Are People with Diabetes Magnets for Mosquitos, Fleas and Ticks?
My dog has fleas. And so do I.
Thanks to my diabetes.
If you still don't believe it, come on over to my house. I have the itchy bites to prove it.
Actually, no. Strike that. We had fleas, but we've since remedied the situation and are now telling the story - my dog and I - in order to help spread the word to fellow PWDs who might be at risk.
We began suspecting that fleas had invaded our home turf back in the early summer, when our beloved black lab Riley began scratching incessantly. We'd moved into a new house a few months before and she was itching from the start, but I chalked it up to poor air flow thanks to this being an older house built in the '50s. Dust mites, maybe. And yes, I did have some bug bites back in mid-February, which as you may remember was unseasonably warm and prime time for the mosquitoes to be hatching following the very mild winter here in Indiana.
The itching faded for the most part, hanging on a bit (pun intended!) but not causing any worry.
Until late May, when Riley was itching constantly non-stop everyday. My working from home tuned me into this more than before, of course. Sure, she'd had some allergies in the past. But nothing like this. And then, I started getting bit again. Multiple, red itchy bumps on my hands, forearms, elbow, lower legs and feet... and so on. I counted them one night: 14 that I knew of at the time, and that was before another wave of bites.
Mosquitoes? Maybe so. But I thought there might be a connection to what my dog was experiencing. After Riley made herself yelp one night from vigorous scratching, and an exam by us showed she had some red marks, we made a vet appointment.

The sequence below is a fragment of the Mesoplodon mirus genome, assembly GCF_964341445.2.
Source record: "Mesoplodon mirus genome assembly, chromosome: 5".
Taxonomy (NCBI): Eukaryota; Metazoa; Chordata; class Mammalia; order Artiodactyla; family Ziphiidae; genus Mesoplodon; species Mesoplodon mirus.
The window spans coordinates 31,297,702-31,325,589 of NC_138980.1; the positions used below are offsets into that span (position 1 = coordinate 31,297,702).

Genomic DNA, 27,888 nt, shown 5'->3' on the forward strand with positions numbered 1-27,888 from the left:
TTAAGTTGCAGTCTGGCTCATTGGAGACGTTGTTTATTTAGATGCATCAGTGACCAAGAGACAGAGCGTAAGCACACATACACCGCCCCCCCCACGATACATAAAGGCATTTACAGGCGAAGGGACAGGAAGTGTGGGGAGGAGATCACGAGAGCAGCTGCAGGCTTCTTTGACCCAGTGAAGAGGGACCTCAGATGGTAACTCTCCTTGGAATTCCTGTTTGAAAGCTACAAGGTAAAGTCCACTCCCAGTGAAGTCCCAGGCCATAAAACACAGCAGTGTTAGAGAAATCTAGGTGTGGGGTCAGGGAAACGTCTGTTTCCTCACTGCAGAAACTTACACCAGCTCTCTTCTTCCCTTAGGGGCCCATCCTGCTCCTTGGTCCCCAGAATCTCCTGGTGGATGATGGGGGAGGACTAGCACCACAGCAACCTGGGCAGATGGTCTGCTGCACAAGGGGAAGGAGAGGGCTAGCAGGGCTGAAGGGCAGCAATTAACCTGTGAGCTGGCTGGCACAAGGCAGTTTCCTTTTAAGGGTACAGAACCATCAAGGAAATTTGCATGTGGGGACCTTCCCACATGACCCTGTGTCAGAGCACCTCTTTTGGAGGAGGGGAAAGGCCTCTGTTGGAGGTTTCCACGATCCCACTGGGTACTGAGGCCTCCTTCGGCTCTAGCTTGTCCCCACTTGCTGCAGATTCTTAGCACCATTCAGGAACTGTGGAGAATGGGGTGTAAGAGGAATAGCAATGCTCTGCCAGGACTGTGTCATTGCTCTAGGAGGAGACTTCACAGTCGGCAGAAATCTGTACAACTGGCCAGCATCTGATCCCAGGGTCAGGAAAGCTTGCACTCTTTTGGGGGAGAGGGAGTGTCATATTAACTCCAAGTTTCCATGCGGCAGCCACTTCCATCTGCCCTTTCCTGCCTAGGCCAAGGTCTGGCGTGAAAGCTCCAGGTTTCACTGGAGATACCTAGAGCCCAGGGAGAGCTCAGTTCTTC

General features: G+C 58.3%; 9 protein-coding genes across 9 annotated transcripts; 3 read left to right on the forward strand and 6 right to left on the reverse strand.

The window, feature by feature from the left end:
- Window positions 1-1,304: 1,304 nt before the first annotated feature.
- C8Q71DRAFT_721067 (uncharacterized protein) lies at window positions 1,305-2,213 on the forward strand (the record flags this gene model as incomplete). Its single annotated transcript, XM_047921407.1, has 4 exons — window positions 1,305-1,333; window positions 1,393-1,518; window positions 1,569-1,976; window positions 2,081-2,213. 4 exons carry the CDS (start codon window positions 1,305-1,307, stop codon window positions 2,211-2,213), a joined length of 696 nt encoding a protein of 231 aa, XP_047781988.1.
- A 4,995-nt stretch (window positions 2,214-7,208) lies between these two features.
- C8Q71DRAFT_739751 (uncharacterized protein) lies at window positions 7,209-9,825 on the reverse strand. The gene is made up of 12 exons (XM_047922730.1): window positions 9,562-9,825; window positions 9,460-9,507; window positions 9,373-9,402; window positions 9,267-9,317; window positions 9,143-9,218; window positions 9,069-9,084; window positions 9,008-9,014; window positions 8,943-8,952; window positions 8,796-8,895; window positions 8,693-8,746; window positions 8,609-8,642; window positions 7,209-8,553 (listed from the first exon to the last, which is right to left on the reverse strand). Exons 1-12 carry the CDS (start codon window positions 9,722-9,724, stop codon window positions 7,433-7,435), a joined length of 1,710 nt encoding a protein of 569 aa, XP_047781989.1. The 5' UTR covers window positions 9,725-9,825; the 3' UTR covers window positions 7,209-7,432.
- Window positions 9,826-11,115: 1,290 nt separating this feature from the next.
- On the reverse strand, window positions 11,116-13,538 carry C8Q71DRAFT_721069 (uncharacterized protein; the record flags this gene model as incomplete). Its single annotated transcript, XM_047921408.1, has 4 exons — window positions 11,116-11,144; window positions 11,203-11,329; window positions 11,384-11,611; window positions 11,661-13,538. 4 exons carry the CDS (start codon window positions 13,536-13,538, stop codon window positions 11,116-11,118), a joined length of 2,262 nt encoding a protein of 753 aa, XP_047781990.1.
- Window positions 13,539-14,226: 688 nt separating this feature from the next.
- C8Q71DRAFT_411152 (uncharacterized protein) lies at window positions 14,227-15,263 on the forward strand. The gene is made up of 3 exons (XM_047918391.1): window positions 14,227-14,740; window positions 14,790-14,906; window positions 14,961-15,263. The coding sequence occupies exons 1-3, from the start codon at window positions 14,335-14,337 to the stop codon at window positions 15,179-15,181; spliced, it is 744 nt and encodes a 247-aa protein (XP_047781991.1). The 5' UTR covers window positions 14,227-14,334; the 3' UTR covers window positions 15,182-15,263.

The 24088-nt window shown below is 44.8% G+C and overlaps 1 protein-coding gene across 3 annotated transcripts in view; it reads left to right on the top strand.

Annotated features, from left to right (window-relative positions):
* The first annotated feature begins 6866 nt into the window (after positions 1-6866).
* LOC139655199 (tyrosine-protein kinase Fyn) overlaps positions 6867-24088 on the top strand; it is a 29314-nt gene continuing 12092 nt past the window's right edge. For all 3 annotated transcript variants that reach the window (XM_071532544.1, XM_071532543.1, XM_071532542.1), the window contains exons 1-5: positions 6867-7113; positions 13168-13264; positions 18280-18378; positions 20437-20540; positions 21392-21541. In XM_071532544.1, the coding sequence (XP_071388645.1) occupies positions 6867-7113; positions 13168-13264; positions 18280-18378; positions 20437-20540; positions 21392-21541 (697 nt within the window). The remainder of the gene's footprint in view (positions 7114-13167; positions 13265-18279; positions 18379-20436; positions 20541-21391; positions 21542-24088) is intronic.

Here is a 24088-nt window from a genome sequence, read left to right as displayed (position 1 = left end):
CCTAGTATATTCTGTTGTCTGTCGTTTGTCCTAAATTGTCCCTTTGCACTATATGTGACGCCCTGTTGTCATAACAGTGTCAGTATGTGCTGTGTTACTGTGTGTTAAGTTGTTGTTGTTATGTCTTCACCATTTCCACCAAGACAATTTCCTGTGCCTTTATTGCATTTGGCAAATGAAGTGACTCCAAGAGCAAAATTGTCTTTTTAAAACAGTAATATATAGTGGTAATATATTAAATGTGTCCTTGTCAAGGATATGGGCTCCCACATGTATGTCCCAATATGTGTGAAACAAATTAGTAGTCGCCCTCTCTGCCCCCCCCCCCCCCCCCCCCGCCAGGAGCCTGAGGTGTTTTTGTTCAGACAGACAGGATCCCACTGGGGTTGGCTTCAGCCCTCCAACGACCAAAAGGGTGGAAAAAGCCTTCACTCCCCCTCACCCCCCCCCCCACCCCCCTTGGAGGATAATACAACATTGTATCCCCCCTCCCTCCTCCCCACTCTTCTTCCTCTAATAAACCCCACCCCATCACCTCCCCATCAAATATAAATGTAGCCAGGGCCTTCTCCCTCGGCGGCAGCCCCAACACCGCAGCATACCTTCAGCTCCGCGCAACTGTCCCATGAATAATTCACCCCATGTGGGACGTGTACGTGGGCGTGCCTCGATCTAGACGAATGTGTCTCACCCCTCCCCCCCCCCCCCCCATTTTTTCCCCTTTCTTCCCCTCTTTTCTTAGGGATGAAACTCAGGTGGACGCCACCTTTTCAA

Within 5 minutes of examining our pup (that's what I call her, despite the fact that she's about 6 years old) the doctor noted that she was flea-invested! And then, the embarrassing part: we had to tell the vet that I too seem to have been the victim of mysterious bug bites ...
Paraphrasing our vet: PWDs are more often susceptible to bites. There's something about the way we smell, our blood or body odors, that make them like us. Just like mosquitoes, fleas are on that list. If the bugs become adults and get hungry enough, they'll sidestep the pet and come after us (!) Talk about adding insult to injury!
It's like we're asking for it, or something...!
Believe it or not, this all made perfect sense to me, as I've always been on the receiving end of mosquito suck-fests. From that very first summer after diagnosis when I was 5, and a mosquito swarm attacked me at D-Camp and left a softball-sized mass of bites behind my left knee, to my adult years every time the weather warms up. The mosquitoes -- and apparently now the %$^@! fleas -- know there's food around the corner when I'm around.
Now, some might say the reason is because "my blood is sweet." I'm not so sure, and apparently there's some debate on that.
I decided to get some real scientific answers. So, I turned to Google. Because that's where all the answers are these days, right?